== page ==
Four days later, Adam approached me online and solicited a trade of Letterman-related DVDs. He had been looking for the 90-minute Late Nights that had aired on a nearly-monthly basis in 1982, then less frequently in 1983. I said let’s do it, partly because I had stored most of those particular tapes in the front room, not the back, and so the chore of cleaning everything up in the back could be postponed.
I spent some time setting up my VCR–>DVD equipment, finding the computer software needed to convert DVDs to video files, digging out the tapes, and getting to work.
The trade concluded late summer, and from that exercise, along with the potential value I had begun to sense months earlier with the Late Show producer, I finally got the itch to start what I had been dreading. First, I cleaned up the back room area:
I then set up the computer directories:
With that in place, I began to digitize the Late Night tape collection in earnest in September 2015. My first progress photo from late November documented the first six months of 1982:
Two weeks later I had reached the end of ’82:
Keep in mind that at this time I was missing many complete shows for the first three years of Late Night (1982-84), so what I had digitized here was only what I had, not what I needed. Eventually, all of the complete shows would find their way here, and they would all be incorporated into the digitized collection.
By late January 2016, 1983 (or, rather, what I had of 1983 at the time) was done. Here’s 1982–’83:
Early-April 2016, to the end of 1984:
All the while, each DVD had been converted to a computer .mp4 file and all of those files backed up onto other drives.
Early-June 2016, the DVDs up to the end of 1985:
Mid-September 2016, everything up to 1986:
I was running out of shelf space, so I emptied my CD cabinet and moved all of the Late Night DVDs there.
Late-February 2017, 1987 was completed:
Mid-May 2017, 1988 went quickly, thanks to the months-long writers strike:
Mid-October 2017, the DVD collection up to the end of 1989:
After months of delays, and, in the meantime, digitizing hundreds of shows from later years, 1990 was finally completed a year later in late November 2018:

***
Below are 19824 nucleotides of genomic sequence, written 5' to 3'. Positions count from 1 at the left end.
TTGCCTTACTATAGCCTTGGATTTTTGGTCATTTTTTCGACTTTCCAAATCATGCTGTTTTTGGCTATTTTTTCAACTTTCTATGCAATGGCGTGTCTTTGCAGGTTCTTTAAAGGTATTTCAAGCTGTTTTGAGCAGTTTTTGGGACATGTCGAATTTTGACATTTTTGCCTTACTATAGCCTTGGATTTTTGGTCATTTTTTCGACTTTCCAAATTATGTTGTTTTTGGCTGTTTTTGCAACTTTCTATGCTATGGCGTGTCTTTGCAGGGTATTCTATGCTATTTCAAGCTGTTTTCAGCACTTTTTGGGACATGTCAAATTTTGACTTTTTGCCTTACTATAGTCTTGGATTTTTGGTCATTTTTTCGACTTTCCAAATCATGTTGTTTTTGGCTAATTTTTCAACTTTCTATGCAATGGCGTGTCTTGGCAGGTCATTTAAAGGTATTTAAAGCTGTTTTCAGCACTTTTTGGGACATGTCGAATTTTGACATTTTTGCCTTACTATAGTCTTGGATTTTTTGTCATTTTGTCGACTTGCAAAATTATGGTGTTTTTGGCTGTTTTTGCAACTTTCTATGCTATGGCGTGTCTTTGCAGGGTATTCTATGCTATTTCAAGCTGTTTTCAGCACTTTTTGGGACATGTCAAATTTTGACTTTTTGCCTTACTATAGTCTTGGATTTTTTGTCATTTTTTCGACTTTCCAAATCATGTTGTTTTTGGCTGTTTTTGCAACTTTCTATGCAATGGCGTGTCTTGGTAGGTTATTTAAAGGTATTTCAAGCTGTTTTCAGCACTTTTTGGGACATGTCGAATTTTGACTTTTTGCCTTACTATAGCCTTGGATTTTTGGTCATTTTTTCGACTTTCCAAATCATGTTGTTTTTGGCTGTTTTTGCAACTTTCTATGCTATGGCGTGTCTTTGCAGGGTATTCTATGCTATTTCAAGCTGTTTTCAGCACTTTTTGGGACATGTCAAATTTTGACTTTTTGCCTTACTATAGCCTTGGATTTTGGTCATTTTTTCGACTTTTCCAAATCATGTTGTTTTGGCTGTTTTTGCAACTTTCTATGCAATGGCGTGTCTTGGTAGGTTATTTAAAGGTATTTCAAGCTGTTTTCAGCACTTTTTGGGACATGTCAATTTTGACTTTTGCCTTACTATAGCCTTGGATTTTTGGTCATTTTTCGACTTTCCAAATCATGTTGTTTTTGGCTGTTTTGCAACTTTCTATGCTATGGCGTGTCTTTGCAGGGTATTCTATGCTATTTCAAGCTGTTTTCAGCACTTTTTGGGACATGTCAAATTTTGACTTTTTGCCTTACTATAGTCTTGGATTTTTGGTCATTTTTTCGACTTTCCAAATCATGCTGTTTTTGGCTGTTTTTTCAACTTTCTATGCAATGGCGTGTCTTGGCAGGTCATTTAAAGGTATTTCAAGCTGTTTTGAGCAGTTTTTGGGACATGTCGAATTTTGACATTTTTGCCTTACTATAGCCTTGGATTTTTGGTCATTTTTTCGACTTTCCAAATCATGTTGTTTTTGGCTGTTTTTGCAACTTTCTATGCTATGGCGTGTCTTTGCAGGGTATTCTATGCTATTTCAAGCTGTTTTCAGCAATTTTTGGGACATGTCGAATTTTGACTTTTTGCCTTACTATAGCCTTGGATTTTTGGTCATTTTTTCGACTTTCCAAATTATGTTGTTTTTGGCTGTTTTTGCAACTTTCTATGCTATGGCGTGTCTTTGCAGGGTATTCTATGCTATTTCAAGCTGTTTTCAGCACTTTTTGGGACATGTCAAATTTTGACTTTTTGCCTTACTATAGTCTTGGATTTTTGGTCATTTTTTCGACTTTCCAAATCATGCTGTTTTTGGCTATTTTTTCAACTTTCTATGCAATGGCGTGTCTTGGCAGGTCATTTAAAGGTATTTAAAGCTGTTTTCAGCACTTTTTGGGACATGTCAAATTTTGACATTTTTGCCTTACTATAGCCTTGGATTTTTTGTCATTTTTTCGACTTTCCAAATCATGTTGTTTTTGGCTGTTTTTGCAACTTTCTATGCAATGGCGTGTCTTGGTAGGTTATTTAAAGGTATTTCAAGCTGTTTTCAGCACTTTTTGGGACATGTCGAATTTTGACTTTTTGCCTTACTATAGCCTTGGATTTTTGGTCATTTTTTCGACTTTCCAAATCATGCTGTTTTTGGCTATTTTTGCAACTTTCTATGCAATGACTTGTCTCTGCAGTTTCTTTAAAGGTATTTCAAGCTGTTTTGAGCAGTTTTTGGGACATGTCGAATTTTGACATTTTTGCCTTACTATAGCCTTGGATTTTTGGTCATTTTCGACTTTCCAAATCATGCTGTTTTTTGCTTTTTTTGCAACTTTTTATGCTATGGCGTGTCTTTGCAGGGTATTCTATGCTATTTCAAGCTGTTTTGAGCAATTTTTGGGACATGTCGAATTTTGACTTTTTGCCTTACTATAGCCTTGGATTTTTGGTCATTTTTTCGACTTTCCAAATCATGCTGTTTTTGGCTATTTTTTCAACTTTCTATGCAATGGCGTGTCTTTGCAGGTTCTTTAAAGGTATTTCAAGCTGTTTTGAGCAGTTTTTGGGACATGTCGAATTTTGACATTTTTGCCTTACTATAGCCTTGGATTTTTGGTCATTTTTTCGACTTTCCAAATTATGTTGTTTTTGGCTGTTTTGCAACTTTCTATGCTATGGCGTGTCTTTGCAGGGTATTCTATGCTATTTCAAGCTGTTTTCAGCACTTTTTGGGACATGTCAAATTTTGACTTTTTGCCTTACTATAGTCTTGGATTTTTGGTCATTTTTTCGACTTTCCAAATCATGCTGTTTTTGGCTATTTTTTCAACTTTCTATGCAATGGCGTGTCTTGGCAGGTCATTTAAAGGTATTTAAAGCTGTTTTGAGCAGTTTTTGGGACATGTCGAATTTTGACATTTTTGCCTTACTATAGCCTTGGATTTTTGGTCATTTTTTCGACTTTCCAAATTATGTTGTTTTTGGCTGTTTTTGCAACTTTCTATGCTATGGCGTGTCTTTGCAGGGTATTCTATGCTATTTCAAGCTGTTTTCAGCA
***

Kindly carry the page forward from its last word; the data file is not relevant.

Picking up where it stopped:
Because I had already digitized many shows earlier, 1991 was finished just a month later in late December 2018:
And 1992 quickly followed in mid-January 2019:
On January 18, 2019, 1993 was done, and with that milestone reached I finally finished digitizing and converting to computer video files the entire eleven-plus-year run of Late Night with David Letterman. It was all backed up onto this mobile drive:
It’s taken three years and four months. Every show is now just a mouse-click away:
There remain duplicate shows from ’89 to ’93 to digitize from other sources. The reason for the redundancy: one video source may have a glitch that another source can then be inserted in its place, the ease of digital editing at the home level unthinkable when Late Night premiered in ’82. So while all of Late Night is done, there’s more digitizing ahead before the project is fully wrapped up.
Throughout this project, the persistent question had been “Why? Why were you doing this?” The answer was the realization brought to light in the Summer of 2015: No one else was. And so there was no option not to.
It’s conceivable that this is the only collection of its kind. There’s reason to suspect that not even NBCU’s archives have as many shows, and what they do have, very little has been digitized. (March 1, 2020 — I’ve recently learned that it’s worse than I thought: There are years of Late Nights in NBCU’s archives that, because of the videotape format used, are unlikely to ever be playable again.)
Lastly, a plug: I have a You Tube channel that’s devoted mostly to Late Night uploads. Over 1,100 videos are up; they include selected segments, full shows, and comedy and guest compilations. Check it out: https://www.youtube.com/user/dongiller